What is underwriting?
Underwriting is the process of evaluating risk, and associated with financial service companies, such as banks, insurers and investment banks. In general terms, it means receiving payment in return for being willing to cover a risk that may arise from certain events.
Where have you heard about underwriting?
It’s normally a word you see when taking out insurance products. Underwriting enables insurance companies to manage the risk that too many of their customers will claim on their policies all at once by spreading that risk to outside investors.
What you need to know about underwriting.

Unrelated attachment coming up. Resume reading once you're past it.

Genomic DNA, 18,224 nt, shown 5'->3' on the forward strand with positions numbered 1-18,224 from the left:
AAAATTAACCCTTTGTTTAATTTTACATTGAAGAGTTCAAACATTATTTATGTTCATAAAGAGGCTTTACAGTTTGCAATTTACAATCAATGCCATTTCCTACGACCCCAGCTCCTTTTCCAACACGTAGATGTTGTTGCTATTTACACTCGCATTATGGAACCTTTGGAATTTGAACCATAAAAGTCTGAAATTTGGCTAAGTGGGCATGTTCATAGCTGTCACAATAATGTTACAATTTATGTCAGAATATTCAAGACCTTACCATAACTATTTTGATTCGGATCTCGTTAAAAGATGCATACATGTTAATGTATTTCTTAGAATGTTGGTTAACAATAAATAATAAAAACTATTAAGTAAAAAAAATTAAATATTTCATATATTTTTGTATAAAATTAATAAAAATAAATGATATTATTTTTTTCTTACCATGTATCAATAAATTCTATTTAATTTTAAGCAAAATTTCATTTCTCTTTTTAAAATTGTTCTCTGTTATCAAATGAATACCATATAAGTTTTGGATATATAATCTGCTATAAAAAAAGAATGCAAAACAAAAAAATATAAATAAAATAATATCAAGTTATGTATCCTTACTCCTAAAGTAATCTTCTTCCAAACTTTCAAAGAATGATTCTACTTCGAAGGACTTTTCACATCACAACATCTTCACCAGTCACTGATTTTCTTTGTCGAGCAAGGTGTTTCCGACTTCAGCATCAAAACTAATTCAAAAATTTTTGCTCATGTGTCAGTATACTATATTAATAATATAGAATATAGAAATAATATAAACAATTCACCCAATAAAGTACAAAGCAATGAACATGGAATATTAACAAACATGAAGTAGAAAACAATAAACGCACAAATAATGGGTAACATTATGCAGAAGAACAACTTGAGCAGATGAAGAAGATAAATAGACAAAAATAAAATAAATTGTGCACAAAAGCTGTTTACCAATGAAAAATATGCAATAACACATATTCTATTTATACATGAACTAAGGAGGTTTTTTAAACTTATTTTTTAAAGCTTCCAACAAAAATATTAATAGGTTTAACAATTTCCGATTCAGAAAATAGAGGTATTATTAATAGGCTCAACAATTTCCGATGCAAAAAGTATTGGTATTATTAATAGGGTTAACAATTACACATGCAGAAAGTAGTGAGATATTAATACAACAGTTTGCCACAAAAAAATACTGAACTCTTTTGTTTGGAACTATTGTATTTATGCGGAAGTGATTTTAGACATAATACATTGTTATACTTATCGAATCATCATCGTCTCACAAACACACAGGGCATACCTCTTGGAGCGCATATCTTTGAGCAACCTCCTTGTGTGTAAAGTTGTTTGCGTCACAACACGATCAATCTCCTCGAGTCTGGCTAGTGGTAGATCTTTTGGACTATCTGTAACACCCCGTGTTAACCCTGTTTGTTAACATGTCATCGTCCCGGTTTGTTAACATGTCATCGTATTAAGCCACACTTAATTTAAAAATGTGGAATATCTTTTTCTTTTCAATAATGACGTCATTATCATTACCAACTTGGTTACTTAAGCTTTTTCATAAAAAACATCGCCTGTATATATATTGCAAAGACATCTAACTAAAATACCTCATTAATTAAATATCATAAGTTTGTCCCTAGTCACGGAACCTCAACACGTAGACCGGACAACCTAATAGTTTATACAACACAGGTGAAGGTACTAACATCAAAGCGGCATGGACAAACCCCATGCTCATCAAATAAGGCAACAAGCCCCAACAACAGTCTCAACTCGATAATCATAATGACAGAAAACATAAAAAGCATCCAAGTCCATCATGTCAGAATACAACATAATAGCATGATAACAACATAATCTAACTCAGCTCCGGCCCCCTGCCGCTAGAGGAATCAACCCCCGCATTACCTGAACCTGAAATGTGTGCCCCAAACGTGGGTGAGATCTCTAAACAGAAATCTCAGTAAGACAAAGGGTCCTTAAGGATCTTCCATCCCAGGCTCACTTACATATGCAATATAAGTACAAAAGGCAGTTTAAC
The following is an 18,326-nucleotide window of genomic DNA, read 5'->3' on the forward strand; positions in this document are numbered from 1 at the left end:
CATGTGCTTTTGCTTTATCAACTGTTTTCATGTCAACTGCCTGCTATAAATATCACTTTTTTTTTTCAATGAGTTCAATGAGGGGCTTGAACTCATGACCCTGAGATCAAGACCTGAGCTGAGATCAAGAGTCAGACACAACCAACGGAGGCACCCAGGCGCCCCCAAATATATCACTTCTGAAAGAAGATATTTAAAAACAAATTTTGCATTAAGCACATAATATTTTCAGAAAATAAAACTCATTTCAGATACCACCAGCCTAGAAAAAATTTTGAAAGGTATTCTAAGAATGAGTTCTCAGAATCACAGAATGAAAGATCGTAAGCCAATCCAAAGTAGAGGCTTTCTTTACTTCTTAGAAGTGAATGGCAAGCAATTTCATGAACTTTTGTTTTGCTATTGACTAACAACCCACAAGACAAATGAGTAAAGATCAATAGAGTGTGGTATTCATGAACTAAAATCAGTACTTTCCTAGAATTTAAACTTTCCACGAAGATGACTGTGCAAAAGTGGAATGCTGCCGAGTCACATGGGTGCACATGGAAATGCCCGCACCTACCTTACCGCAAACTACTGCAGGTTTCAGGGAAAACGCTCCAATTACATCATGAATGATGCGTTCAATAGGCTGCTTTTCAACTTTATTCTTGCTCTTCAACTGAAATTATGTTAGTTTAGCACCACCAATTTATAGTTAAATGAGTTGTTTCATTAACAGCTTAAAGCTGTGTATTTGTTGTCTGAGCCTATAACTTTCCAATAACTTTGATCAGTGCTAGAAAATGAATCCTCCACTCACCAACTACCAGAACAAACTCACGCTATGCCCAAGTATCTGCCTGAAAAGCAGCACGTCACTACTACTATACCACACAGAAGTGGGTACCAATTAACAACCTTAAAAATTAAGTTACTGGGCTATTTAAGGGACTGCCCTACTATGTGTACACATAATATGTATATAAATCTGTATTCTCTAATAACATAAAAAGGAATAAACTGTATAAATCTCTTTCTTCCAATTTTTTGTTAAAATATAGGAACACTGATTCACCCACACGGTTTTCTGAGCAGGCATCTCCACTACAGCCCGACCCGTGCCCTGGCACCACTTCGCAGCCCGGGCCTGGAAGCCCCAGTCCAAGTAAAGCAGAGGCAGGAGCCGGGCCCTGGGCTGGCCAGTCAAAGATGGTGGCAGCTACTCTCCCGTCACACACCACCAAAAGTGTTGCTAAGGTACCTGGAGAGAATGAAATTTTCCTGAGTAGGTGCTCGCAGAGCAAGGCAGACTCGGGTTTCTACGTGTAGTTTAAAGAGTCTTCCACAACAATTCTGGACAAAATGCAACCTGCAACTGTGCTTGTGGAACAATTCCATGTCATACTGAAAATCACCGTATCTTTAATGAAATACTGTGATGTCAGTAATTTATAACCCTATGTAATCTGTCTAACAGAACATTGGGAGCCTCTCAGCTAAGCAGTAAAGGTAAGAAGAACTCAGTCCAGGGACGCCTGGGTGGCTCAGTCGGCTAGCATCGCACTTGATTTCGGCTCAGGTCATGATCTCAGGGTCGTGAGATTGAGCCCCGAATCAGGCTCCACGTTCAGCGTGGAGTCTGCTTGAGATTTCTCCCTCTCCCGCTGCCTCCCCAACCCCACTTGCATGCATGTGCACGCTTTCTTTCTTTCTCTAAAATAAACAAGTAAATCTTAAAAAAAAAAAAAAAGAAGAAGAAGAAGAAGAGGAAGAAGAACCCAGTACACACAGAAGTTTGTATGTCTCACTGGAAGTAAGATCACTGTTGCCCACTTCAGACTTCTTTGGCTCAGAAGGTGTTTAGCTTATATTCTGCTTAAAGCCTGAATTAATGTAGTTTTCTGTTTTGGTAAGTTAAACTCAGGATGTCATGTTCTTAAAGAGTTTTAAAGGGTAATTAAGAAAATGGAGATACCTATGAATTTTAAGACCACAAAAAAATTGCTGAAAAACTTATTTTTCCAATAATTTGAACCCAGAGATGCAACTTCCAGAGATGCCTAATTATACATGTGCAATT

Underwriting gets its name from Lloyd’s of London. Bankers, who were paid an insurance premium for accepting that a sea voyage could potentially end in shipwreck, would literally write their names under the risk information written on the Lloyd’s document.
Underwriting is also the process of handling a new share issue. When a company decides it wants to issue stock, bonds or other publicly traded securities, it hires investment bankers to underwrite the issue. The underwriters buy the shares from the issuing company and take the risk of having to sell them to investors to profit from the investment.
Find out more about underwriting.
Read our definitions of underwriting contract and underwriting spread.